Ravishaan Rahel Muthiah: Pardeep's Abuse Exposes Reality Of UK Government's Hostile Immigration Policies
"The violent exploitation of Pardeep and many more like him stems from a government that prioritises hostile immigration policy over the safety and well-being of students and workers."
Ravishaan Rahel Muthiah
November 11, 2022 | 3 min. read | Opinion
From the building of the Sikh Empire to the murderous partition that tore Punjab in half and led to the largest population movement in modern history to the migration of the 1960s and beyond which fuelled the post-war rebuilding of the West - migration has strong roots in Punjabi history and culture.
This migration and forced migration of our past have come with pain, and now again we find ourselves facing new battle lines.
The video of an international student, Pardeep Singh in Wolverhampton, who was violently beaten by his employer for demanding to be paid his wages exposed the abusive employment that many international students and new migrants are facing in the UK. Not only was Pardeep physically assaulted, but his employer felt so comfortable he would not face any legal repercussions that he recorded the assault.
The violent exploitation of Pardeep and many more like him stems from a government that prioritises hostile immigration policy over the safety and well-being of students and workers.
Migrant workers like Pardeep hold our society and communities together but they have limited protection from the government against abusive employers. Employers get away with abuse because of the lack of workplace protections for migrant workers and workers are worried about reporting abuse to the police out of fear they will face deportation or their visa not being extended. These fears are justified because on the rare occasions that migrants do report abuse the police often treat them as offenders, rather than victims.
To make matters worse, the reappointment of Suella Braverman as Home Secretary should signal alarm bells across our community. As well as boasting that she dreams of deporting refugees to Rwanda for Christmas, Braverman recently took time to specifically criticise Indian migrants, saying she wanted to reduce the number of international students entering the UK. Her hostile rhetoric and policy-making will only lead to more abuse from the state and employers.
Many of the migrant workers being targeted by this government fought for us on the frontlines of the pandemic to ensure that none of us were left behind. But the reward for our pandemic heroes has been abusive bosses and a massive uptick in immigration raids since lockdown measures came to an end. Families are woken up in the middle of the night by immigration officers, parents are taken away in front of their children, while others receive as little as 24 hours notice of removal from the UK. We must make sure we do not leave them behind, as the government aims its blame game straight at them.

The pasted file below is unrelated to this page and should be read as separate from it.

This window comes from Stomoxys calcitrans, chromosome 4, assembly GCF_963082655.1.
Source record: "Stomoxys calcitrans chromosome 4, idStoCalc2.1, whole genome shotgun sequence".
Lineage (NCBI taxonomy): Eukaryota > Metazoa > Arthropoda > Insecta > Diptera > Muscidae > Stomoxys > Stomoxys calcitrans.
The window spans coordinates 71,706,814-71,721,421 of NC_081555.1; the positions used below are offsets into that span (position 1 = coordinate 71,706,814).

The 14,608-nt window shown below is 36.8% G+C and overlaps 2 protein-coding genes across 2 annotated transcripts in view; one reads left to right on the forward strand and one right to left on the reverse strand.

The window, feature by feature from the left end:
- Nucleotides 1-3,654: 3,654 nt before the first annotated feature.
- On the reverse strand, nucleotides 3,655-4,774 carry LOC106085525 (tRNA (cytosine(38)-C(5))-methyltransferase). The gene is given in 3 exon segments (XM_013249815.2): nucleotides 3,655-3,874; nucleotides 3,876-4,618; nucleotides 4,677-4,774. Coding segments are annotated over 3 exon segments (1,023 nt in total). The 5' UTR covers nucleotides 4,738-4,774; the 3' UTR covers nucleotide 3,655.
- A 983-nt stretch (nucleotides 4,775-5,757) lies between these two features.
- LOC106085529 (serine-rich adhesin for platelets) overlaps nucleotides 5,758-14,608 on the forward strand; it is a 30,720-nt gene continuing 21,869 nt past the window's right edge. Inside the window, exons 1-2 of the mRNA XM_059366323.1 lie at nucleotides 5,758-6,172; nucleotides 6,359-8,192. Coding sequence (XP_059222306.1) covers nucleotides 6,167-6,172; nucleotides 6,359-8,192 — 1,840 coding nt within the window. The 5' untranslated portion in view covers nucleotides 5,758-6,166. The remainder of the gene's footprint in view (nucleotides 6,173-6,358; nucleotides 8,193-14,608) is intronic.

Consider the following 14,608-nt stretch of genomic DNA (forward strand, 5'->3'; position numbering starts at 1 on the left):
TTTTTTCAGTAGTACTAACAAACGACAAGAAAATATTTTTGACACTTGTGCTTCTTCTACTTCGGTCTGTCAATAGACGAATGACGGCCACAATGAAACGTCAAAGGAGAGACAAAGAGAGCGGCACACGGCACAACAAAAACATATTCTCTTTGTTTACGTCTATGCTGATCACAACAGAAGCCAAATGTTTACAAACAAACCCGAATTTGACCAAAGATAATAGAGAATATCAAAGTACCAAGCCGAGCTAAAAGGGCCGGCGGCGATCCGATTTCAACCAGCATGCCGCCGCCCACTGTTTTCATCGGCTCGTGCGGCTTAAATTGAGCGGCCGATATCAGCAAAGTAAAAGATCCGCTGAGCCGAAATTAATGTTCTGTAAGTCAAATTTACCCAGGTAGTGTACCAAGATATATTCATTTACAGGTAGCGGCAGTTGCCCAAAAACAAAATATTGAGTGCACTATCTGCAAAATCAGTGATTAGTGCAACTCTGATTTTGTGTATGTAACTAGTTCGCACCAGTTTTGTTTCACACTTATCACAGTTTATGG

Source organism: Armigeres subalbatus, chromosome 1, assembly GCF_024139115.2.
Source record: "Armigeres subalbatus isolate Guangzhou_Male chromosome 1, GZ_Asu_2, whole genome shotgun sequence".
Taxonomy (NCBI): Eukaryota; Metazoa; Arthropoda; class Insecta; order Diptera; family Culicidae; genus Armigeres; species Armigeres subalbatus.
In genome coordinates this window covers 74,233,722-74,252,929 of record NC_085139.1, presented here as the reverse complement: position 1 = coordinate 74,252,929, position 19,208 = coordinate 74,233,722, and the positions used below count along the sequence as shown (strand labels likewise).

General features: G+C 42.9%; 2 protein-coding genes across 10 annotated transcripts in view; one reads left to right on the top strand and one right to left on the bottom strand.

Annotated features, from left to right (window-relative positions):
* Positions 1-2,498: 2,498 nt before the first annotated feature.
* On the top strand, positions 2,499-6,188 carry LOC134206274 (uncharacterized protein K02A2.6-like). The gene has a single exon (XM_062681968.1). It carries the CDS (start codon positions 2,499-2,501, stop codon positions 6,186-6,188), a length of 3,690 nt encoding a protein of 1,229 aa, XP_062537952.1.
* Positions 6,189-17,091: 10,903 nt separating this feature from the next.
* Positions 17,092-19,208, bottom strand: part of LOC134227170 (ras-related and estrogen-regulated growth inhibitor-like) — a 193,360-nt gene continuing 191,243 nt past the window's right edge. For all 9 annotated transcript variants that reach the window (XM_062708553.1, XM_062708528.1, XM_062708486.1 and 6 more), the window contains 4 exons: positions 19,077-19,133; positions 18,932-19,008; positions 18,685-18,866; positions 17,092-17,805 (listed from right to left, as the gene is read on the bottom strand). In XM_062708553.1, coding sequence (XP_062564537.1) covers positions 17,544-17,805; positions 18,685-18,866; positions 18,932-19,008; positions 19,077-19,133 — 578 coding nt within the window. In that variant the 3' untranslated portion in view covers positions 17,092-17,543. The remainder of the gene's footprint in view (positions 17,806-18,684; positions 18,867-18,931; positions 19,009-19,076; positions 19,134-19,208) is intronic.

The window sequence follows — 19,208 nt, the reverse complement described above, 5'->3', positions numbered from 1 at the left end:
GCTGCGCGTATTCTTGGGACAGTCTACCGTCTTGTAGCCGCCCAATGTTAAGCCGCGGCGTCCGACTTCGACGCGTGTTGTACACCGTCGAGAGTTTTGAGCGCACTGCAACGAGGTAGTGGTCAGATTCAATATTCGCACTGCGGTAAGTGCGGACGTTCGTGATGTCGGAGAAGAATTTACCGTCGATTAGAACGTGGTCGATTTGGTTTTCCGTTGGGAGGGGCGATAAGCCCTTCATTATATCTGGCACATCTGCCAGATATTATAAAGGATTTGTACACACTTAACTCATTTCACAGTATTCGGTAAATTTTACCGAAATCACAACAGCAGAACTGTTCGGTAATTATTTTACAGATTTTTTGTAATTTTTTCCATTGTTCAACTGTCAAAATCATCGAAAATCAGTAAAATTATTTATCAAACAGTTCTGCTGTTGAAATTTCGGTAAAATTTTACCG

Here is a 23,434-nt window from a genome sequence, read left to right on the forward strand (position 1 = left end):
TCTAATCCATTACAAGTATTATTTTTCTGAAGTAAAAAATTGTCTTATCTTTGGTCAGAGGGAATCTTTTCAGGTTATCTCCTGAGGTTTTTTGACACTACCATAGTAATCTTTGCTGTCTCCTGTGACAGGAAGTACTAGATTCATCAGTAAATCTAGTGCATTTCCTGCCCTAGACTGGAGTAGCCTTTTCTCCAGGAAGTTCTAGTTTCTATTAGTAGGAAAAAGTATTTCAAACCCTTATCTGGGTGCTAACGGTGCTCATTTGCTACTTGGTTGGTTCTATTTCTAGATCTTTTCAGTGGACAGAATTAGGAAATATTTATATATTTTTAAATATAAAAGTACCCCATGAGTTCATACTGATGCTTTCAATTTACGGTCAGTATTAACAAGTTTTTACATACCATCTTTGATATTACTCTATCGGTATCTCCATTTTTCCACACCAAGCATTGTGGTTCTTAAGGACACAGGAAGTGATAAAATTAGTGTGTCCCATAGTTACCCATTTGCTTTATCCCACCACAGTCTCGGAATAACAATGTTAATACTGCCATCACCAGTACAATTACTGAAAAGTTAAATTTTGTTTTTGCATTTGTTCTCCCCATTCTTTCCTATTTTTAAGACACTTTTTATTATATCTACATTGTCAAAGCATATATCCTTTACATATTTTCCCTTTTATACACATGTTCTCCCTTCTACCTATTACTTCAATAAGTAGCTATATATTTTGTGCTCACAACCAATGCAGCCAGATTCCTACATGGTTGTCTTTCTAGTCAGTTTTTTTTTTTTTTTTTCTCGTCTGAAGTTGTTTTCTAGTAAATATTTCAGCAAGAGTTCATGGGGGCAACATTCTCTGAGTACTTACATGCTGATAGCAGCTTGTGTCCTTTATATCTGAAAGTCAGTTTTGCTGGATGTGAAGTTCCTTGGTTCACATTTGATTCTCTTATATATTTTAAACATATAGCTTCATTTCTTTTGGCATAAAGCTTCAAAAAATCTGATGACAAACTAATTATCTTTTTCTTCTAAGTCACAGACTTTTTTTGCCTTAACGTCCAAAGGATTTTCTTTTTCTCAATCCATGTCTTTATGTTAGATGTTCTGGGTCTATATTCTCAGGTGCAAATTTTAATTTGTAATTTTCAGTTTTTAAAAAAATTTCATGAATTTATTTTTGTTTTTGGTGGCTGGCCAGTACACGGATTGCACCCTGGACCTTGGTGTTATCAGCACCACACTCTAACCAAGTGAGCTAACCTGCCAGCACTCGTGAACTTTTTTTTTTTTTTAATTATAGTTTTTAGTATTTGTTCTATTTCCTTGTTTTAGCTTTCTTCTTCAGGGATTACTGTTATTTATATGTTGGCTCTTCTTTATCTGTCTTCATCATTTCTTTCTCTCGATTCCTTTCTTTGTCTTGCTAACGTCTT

Where migration creates opportunity and dynamism, our immigration system creates dysfunction and vulnerability. It hampers graduates’ ability to use their skills in the UK once they have finished studying. It ties workers to employers, putting them at risk of exploitation and short-term visas prevent workers from integrating into their community. Entire families are driven into modern-day slavery because undocumented migrants do not have the right to work.
This government is hounding migrant workers and their families more than ever before and Britain’s hostile immigration policies are directly affecting the UK’s Punjabi migrants. As a community, we have a history of mobilisation as displayed by the rapidly organised Justice for Pardeep demonstration and we must continue to show solidarity with Pardeep and all the people that continue to face the same exploitation and abuse.
But while we must continue to speak up against abusive employers on a case-by-case basis, this exploitation will continue to happen unless we defeat the hostile environment and the immigration system that enables it.
The hostile environment is yet another great battle for our community to overcome, whether it is resisting immigration raids by the Home Office or standing side by side with Pardeep Singh and other international students who are forced into precarious labour conditions because of the government’s policies. We must unite and fight back. By joining up with other communities we can build an even stronger movement and push back against this abuse. We must fight for safer, fairer and more sensible rules that encourage long-term settlement and provide workers with flexibility and freedom from fear and exploitation. Strengthening workplace protections for migrant workers creates better fairer conditions for all workers.
None of us are free until all of us are free.
Ravishaan Rahel Muthiah is the Communications Director at the Joint Council for the Welfare of Immigrants (JCWI). Rav previously led record-breaking campaigns at the Labour Party and won campaigns against corporate giants at Greenpeace UK and Small Axe. JCWI is a movement of people that has been fighting for justice in immigration, asylum and nationality law in the UK for over 55 years. You can find Rav on Twitter @RavSRM and the Joint Council for the Welfare of Immigrants on Twitter @JCWI_UK.
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